• All transfers as mentioned in the itinerary
      • One night's hotel accommodation in San Jose, including breakfast on Day 2
      • Transfer from hotel to pier on Day 2
      • One night's hotel accommodation in Cartagena de Indias, including breakfast on Day 15
      • On-board accommodation during voyage including daily cabin service
      • All meals, snacks, tea, and coffee during voyage
      • Beer, house wine, and soft drinks with dinner
      • Shore excursions, Zodiac cruises, lectures, and guiding services
      • Port surcharges, permits, and landing fees
      Not Included
      • International or domestic flights not mentioned in the itinerary
      • Transfers unless specified in the itinerary
      • Airport arrival or departure taxes
      • Passport, visa, reciprocity, and vaccination fees and charges
      • Travel insurance or emergency evacuation charges
      • Hotel accommodation and meals unless specified in the itinerary
      • Optional excursions or activities
      • All items of a personal nature including but not limited to alcoholic beverages and soft drinks (outside of dinner service), gratuities, laundry services, personal clothing, medical expenses, wi-fi, email, or phone charges.

      Accommodations

      Scroll through our signature accommodations for this trip below. Although it is highly unlikely, we may make substitutions when necessary.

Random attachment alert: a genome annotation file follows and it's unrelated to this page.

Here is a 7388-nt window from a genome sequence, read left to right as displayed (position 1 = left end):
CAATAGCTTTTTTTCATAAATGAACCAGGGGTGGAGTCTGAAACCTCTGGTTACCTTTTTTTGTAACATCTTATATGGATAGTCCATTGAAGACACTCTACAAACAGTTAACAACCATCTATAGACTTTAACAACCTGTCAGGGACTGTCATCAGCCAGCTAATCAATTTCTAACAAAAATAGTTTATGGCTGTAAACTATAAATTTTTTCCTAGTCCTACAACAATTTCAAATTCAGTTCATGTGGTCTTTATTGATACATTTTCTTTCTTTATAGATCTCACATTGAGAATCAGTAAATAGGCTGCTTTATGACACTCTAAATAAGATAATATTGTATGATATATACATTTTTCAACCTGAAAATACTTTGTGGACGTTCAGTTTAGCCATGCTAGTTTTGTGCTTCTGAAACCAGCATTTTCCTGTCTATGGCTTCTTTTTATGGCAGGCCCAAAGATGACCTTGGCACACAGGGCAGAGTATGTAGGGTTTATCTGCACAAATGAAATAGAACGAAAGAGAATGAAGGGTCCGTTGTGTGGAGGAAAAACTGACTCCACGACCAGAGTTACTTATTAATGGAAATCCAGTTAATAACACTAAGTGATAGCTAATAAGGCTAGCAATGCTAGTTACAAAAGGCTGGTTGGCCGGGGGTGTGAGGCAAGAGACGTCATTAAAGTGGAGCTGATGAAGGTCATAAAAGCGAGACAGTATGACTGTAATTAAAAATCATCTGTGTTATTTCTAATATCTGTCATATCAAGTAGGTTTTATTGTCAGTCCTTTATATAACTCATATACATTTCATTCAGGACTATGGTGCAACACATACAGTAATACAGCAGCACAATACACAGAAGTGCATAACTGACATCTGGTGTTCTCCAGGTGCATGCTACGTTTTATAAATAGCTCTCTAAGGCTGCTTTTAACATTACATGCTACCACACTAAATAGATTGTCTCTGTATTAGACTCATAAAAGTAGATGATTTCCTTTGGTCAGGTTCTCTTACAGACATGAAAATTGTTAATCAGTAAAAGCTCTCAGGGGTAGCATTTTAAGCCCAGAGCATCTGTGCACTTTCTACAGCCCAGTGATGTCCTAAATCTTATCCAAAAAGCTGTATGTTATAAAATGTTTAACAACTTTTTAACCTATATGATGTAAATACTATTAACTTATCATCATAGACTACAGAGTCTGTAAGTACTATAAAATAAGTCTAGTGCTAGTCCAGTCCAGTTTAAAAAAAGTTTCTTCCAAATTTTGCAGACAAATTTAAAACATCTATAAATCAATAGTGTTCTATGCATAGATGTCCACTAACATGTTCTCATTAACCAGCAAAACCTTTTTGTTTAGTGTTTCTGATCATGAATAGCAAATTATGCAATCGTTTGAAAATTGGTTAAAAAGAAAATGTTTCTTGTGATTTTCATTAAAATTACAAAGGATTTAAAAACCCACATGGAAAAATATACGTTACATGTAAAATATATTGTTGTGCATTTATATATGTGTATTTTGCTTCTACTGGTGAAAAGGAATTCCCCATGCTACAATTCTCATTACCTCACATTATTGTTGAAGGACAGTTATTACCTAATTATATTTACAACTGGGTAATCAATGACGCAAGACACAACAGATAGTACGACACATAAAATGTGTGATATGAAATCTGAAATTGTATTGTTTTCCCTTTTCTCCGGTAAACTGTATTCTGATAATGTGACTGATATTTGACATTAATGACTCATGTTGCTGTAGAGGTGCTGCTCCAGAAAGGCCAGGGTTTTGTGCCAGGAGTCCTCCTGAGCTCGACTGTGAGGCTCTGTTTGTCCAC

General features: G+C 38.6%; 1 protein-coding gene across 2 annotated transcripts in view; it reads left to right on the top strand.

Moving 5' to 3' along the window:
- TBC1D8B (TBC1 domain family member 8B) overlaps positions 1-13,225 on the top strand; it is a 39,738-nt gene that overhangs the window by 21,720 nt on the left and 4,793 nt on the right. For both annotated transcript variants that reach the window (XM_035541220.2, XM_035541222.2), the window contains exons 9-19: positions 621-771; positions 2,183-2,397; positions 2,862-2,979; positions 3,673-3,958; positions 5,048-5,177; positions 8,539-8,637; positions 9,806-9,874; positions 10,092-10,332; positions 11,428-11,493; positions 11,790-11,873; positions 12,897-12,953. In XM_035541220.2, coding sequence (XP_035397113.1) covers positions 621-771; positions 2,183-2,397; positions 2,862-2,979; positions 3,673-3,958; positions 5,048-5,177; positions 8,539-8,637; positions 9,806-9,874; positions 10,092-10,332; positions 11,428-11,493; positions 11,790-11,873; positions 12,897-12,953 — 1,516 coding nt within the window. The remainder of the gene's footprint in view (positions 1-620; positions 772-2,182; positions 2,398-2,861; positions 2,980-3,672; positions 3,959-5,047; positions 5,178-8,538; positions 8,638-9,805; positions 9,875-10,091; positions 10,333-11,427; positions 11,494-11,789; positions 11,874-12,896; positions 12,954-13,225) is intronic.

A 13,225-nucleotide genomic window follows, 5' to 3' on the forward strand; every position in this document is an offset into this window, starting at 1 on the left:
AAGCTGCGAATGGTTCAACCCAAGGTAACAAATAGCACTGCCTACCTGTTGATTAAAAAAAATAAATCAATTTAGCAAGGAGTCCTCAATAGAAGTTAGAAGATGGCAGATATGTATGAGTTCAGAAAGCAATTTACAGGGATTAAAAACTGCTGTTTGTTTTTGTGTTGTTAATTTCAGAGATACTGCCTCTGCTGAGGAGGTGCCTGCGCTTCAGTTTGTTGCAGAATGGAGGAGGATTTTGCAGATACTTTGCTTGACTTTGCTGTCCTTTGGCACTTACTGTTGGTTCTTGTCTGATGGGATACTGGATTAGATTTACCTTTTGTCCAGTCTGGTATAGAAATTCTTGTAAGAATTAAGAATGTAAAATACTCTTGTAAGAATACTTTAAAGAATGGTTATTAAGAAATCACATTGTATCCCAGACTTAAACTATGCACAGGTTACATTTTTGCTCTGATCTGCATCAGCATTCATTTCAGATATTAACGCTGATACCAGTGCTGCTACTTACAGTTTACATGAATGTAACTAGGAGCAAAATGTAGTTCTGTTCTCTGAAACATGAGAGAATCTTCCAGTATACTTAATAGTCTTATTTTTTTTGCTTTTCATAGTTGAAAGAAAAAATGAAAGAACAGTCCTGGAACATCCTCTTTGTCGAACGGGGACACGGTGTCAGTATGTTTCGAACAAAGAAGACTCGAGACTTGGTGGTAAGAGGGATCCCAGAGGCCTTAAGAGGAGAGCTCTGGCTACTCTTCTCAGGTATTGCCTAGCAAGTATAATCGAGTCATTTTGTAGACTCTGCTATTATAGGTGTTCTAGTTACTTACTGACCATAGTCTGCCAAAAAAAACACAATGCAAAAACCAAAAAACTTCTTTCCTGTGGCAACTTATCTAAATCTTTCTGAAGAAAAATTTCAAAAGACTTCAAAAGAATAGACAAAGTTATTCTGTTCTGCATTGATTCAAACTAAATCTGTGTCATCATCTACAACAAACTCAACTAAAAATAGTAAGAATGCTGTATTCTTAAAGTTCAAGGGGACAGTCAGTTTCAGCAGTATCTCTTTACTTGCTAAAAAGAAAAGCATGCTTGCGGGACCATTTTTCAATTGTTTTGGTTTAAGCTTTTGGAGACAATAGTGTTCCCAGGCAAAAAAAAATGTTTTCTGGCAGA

Greg Mortimer

      Days 2-13 (12 nights)

      One of the most advanced expedition ships in the world, the 132-passenger Greg Mortimer (named after the well-known Australian mountaineer and explorer) was built to world-class polar standards with the most up-to-date safety and nautical technology. Her unique, inverted bow allows for more gentle sea crossings, improved comfort, and reduced...

      What the Trip is Like

      The trip is rated Level 1, Easiest, and is appropriate for anyone in good health who is physically active. Zodiac landing crafts are used to transport passengers ashore for walks to wildlife sanctuaries, scenic nature areas, and local towns and villages. There are also opportunities for swimming and snorkeling. Some agility is required for getting in and out of landing crafts.
      Review Trip Level Details

      Book your trip today

      Our Area Specialists know every detail about our tours. They will be happy to answer any questions and help you choose the journey that’s right for you. Contact us to learn more or book your trip today!

      Itinerary

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      Trip Levels